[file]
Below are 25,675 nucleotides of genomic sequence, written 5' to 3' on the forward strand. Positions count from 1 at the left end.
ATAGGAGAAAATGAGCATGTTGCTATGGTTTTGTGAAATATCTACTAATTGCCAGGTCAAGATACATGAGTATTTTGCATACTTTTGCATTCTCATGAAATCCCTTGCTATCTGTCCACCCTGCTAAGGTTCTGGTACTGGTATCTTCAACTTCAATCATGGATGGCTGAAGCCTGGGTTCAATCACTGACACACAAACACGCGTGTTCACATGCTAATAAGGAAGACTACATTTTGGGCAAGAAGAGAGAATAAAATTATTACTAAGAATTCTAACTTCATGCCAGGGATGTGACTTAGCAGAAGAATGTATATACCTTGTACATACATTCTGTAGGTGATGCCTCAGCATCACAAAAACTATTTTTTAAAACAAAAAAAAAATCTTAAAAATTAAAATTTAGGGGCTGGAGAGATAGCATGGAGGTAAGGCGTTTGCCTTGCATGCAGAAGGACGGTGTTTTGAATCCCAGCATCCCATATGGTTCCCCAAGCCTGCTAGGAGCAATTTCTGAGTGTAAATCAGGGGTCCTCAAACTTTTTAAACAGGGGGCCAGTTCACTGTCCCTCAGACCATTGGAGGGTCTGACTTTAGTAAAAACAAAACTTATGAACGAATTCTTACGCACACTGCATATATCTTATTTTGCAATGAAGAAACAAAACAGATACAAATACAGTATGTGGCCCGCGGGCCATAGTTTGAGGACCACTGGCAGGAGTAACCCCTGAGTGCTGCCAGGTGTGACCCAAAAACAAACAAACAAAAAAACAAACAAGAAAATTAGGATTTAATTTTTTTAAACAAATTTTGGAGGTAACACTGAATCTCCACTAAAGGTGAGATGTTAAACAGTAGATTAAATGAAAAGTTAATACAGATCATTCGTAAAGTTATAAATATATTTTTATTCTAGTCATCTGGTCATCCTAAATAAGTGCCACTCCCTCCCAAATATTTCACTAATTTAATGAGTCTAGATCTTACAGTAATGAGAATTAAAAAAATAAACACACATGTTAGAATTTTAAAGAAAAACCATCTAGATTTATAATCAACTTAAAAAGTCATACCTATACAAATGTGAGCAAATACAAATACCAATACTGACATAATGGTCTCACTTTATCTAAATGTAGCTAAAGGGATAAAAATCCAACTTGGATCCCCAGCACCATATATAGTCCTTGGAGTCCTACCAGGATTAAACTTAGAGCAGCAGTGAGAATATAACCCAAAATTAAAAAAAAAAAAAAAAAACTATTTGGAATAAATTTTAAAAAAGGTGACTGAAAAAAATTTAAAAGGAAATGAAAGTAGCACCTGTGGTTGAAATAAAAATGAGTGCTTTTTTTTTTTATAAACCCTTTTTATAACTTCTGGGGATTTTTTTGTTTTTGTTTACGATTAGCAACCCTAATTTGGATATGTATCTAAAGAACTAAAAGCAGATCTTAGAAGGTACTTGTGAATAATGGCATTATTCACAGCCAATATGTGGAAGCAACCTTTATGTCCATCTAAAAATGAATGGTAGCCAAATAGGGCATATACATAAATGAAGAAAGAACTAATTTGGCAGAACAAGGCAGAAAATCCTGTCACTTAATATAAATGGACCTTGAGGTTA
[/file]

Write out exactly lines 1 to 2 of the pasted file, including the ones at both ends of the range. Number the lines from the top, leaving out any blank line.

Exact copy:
Below are 25,675 nucleotides of genomic sequence, written 5' to 3' on the forward strand. Positions count from 1 at the left end.
ATAGGAGAAAATGAGCATGTTGCTATGGTTTTGTGAAATATCTACTAATTGCCAGGTCAAGATACATGAGTATTTTGCATACTTTTGCATTCTCATGAAATCCCTTGCTATCTGTCCACCCTGCTAAGGTTCTGGTACTGGTATCTTCAACTTCAATCATGGATGGCTGAAGCCTGGGTTCAATCACTGACACACAAACACGCGTGTTCACATGCTAATAAGGAAGACTACATTTTGGGCAAGAAGAGAGAATAAAATTATTACTAAGAATTCTAACTTCATGCCAGGGATGTGACTTAGCAGAAGAATGTATATACCTTGTACATACATTCTGTAGGTGATGCCTCAGCATCACAAAAACTATTTTTTAAAACAAAAAAAAAATCTTAAAAATTAAAATTTAGGGGCTGGAGAGATAGCATGGAGGTAAGGCGTTTGCCTTGCATGCAGAAGGACGGTGTTTTGAATCCCAGCATCCCATATGGTTCCCCAAGCCTGCTAGGAGCAATTTCTGAGTGTAAATCAGGGGTCCTCAAACTTTTTAAACAGGGGGCCAGTTCACTGTCCCTCAGACCATTGGAGGGTCTGACTTTAGTAAAAACAAAACTTATGAACGAATTCTTACGCACACTGCATATATCTTATTTTGCAATGAAGAAACAAAACAGATACAAATACAGTATGTGGCCCGCGGGCCATAGTTTGAGGACCACTGGCAGGAGTAACCCCTGAGTGCTGCCAGGTGTGACCCAAAAACAAACAAACAAAAAAACAAACAAGAAAATTAGGATTTAATTTTTTTAAACAAATTTTGGAGGTAACACTGAATCTCCACTAAAGGTGAGATGTTAAACAGTAGATTAAATGAAAAGTTAATACAGATCATTCGTAAAGTTATAAATATATTTTTATTCTAGTCATCTGGTCATCCTAAATAAGTGCCACTCCCTCCCAAATATTTCACTAATTTAATGAGTCTAGATCTTACAGTAATGAGAATTAAAAAAATAAACACACATGTTAGAATTTTAAAGAAAAACCATCTAGATTTATAATCAACTTAAAAAGTCATACCTATACAAATGTGAGCAAATACAAATACCAATACTGACATAATGGTCTCACTTTATCTAAATGTAGCTAAAGGGATAAAAATCCAACTTGGATCCCCAGCACCATATATAGTCCTTGGAGTCCTACCAGGATTAAACTTAGAGCAGCAGTGAGAATATAACCCAAAATTAAAAAAAAAAAAAAAAAACTATTTGGAATAAATTTTAAAAAAGGTGACTGAAAAAAATTTAAAAGGAAATGAAAGTAGCACCTGTGGTTGAAATAAAAATGAGTGCTTTTTTTTTTTATAAACCCTTTTTATAACTTCTGGGGATTTTTTTGTTTTTGTTTACGATTAGCAACCCTAATTTGGATATGTATCTAAAGAACTAAAAGCAGATCTTAGAAGGTACTTGTGAATAATGGCATTATTCACAGCCAATATGTGGAAGCAACCTTTATGTCCATCTAAAAATGAATGGTAGCCAAATAGGGCATATACATAAATGAAGAAAGAACTAATTTGGCAGAACAAGGCAGAAAATCCTGTCACTTAATATAAATGGACCTTGAGGTTA